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Hand Lettering

Updated on February 4, 2018

Hand Lettering

If you examine any type face, regardless of its size or particular style, a number of characteristics will become apparent. For one thing, you will notice that the letters M and W are wider, and that the I and small 1 narrower, than any of the other letters in the alphabet. In the case of the M and W, the width is slightly more than the height, particularly in the lower case letter (not capitals).

Another important point to note in examining type faces is whether the letters are thick evenly throughout, or whether they are thicker in some parts than in others. Most type is of the latter variety. The letters are shaded and are called Roman. The down strokes are all heavy and the up strokes are all light. This shaded effect is shown in the Roman alphabet page 63. Note that all the up strokes, such as the left side of the capital A, the up stroke on the K and M, etc., are never heavy because they are going up at an angle. The down strokes, however, are always heavy.

In the case of circular strokes, such as those seen in the letters C, D and O, etc., the thickness varies with the maximum in the center. This also holds true for the lower case letters.

Roman letters are distinguished by what are known as serifs—little cross-lines projecting from the ends of the main lines of the letters, as the top and bottom of the capital or lower case M. Most type faces used in books, including the type in this book, are Roman and bear serifs. Examine the bottoms of any of the letters (except O) of the type you are now reading, and you will see little horizontal lines extending out beyond the vertical lines.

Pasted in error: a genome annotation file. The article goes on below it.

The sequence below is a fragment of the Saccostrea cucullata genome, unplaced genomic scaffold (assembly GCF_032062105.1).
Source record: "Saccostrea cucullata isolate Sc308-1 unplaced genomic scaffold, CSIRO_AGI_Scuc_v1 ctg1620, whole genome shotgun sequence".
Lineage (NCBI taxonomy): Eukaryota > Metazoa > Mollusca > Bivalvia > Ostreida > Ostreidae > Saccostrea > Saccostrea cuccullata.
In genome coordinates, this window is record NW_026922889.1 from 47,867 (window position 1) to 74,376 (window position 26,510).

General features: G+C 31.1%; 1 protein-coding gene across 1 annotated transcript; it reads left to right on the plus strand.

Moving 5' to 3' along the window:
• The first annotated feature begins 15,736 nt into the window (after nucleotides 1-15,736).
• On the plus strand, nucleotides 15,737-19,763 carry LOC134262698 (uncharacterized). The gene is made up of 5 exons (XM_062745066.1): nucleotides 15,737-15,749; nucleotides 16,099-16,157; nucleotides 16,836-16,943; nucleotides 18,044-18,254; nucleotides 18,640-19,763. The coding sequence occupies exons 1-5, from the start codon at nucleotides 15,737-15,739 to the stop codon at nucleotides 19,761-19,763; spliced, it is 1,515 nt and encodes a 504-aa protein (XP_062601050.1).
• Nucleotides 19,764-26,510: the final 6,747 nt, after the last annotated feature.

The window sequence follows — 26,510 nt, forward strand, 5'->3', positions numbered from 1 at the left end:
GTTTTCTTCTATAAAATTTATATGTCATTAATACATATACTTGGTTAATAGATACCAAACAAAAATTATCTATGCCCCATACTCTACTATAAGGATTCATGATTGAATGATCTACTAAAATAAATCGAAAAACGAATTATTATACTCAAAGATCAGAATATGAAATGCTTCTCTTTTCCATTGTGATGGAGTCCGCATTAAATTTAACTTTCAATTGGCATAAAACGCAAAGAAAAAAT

There is another kind of type known as sans serif, or Gothic, which has no serifs and also is not shaded. It is uniform in thickness, and gives the appearance of a regular block letter. A sample Gothic alphabet is shown on page 63.

We now have two classifications of lettering. The first kind is shaded, and is distinguished by serifs; the second has no shading, and is without serifs. For the draftsman, sans serif letters are by far the easiest to master.

When you are lettering a working drawing or a plan and you have a certain note to put in at a given place, it is inefficient and a waste of time to try to imitate a shaded serif type face. The simplest thing to do is to use a lettering pen and to make all strokes of even thickness, without considering serifs. If, on the other hand, you are doing a piece of display lettering, such as the title page of a job or the name of a firm, you will want a good display lettering which is fairly large. Naturally you would want to take more time for the job and would probably choose the Roman lettering with serifs.

Lettering on plans and shop drawings must always be done freehand. Never use a ruling pen for small lettering. There are special kinds of pens known as Speedball, made by the C. Howard Hunt Pen Company of Camden, New Jersey, which are designed for this kind of lettering. These pens may be purchased at any art store and are obtainable in various thicknesses. Your choice will depend upon the thickness of the lettering which you require.